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Survey Instrument

In our survey, the term “social media” was defined as the various forms of electronic communication through which users create online communities to share information, ideas, personal messages, and other content.3 We asked questions regarding familiarity with program and clinical site social media policies, personal use of social media sites, time usage of social media sites, posting habits of the students, ratings of behavior in regards to other peoples' posts to social media sites, ratings of acceptable use of social media sites, and reactions to privacy concerns related to a variety of scenarios. Our survey included general topics regarding social media use, similar to other published studies.13,20,21,25,27,31 We modified specific survey items from 2 other published studies (copyright permission was granted) regarding social media behaviors and clinical scenarios that asked respondents to make judgments on appropriate behavior or privacy concerns.15,18 The collected data contained no information that could identify the individual respondent. The survey and the study were approved by the Institutional Review Boards at all three universities. The survey instrument is presented in the Supplemental Digital Content 1 (Appendix,

Although we collected information regarding students' access and use of social media, the focus of this survey was aimed at the students' knowledge of their program's social media policy, the types of content the students posted, and their ratings of “acceptable” behaviors regarding other people's posts to social media sites. In addition, we were interested in the respondents' ratings of the level of “privacy” concern they had given several clinical scenarios. We defined “acceptable” as the use of social media that is professional, ethical, and in accordance with the social media guidelines established for the environments specific to this study. Privacy was defined as the intrusion into an individual's personal information or personal life without just cause.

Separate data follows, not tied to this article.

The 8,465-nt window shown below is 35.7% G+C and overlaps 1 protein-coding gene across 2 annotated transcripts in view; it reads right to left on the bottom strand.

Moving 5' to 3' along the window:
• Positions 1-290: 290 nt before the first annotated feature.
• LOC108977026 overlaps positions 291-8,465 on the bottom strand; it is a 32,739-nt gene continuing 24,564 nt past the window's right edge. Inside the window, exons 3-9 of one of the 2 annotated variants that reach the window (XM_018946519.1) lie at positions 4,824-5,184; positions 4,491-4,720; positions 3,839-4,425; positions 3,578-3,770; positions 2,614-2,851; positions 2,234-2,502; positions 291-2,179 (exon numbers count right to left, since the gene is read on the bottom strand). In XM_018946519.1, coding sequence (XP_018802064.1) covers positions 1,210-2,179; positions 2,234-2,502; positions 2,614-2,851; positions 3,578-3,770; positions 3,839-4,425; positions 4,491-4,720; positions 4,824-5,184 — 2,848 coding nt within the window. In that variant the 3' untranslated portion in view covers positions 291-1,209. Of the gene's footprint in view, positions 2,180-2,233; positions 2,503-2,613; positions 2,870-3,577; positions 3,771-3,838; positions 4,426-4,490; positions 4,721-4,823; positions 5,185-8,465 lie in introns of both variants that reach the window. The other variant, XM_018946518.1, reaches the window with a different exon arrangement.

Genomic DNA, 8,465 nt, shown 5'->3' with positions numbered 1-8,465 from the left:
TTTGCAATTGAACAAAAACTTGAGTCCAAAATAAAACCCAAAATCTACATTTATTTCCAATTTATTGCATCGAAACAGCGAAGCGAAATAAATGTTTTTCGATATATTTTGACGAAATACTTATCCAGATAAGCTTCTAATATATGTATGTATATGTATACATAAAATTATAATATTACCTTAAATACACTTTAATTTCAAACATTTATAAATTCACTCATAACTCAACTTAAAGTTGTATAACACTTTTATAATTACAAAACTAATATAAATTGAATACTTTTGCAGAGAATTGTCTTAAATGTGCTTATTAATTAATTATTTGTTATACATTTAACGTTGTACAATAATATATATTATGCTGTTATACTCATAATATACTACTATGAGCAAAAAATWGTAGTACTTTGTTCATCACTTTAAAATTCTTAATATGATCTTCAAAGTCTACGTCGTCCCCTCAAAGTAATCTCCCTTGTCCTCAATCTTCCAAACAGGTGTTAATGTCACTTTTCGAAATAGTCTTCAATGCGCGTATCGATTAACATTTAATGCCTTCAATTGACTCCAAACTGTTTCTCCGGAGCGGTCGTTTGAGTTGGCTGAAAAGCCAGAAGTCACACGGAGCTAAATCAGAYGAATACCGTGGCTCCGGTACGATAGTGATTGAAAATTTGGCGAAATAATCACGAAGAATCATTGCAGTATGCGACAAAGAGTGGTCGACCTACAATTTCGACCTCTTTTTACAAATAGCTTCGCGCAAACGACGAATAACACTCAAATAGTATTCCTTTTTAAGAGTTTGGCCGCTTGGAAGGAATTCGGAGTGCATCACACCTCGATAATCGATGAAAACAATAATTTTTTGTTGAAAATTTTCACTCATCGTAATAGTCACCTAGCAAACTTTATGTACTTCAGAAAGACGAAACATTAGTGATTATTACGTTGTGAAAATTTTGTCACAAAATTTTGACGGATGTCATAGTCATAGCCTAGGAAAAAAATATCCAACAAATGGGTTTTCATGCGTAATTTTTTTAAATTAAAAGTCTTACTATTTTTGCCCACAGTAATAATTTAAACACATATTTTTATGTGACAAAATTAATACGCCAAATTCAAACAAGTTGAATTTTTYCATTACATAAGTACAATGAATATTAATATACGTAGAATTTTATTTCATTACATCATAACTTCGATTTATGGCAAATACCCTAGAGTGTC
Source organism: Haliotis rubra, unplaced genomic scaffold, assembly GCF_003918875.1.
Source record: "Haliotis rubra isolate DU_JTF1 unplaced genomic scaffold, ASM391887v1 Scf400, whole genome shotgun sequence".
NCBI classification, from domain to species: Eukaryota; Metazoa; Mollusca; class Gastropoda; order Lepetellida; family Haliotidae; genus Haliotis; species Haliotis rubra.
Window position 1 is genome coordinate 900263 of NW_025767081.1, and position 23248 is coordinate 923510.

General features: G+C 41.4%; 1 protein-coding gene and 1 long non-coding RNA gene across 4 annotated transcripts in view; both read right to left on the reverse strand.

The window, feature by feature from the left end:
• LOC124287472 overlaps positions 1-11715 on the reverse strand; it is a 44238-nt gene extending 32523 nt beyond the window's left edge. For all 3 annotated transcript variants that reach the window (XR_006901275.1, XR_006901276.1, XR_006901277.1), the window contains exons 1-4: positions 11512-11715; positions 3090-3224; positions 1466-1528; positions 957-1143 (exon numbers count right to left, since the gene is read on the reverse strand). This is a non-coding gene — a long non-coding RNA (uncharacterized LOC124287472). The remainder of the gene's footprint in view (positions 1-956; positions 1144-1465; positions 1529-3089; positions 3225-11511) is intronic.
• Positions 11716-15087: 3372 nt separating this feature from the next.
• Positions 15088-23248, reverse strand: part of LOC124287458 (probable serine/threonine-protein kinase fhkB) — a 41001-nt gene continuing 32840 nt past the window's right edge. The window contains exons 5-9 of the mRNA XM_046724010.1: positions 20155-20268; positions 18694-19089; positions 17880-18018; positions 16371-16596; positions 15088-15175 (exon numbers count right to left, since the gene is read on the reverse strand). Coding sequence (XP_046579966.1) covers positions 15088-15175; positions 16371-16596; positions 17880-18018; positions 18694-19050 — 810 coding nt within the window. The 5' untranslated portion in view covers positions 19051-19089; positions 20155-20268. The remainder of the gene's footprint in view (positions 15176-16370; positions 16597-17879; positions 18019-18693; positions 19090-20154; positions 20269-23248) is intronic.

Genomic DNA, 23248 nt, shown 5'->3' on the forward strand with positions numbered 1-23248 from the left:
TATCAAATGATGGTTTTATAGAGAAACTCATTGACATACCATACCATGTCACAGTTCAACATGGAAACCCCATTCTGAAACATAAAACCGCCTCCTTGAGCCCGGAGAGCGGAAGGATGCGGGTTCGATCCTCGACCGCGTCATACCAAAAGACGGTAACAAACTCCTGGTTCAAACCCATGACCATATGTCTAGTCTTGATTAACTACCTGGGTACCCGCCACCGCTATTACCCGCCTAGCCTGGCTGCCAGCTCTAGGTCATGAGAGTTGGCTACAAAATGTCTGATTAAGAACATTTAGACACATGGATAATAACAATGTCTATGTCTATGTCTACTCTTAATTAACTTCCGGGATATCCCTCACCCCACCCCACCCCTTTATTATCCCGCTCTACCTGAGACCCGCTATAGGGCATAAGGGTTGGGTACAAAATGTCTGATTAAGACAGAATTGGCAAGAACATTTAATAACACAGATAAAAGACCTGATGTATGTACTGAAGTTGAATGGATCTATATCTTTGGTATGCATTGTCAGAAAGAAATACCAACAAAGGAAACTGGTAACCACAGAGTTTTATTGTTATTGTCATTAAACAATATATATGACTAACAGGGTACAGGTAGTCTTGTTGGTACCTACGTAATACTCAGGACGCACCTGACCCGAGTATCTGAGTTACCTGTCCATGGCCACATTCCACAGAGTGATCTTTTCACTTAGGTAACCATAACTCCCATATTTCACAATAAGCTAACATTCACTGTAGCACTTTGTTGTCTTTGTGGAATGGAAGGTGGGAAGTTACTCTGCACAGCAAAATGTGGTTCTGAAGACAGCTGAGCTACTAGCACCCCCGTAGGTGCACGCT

Although we asked questions regarding kissing, smoking, and drinking, there was no intent to imply a judgment about the respondent's sexual orientation or whether they were smoking illegal substances or whether they were old enough to smoke or drink alcoholic beverages. Our intent was to look at these types of postings in general rather than specific terms.

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Data Analysis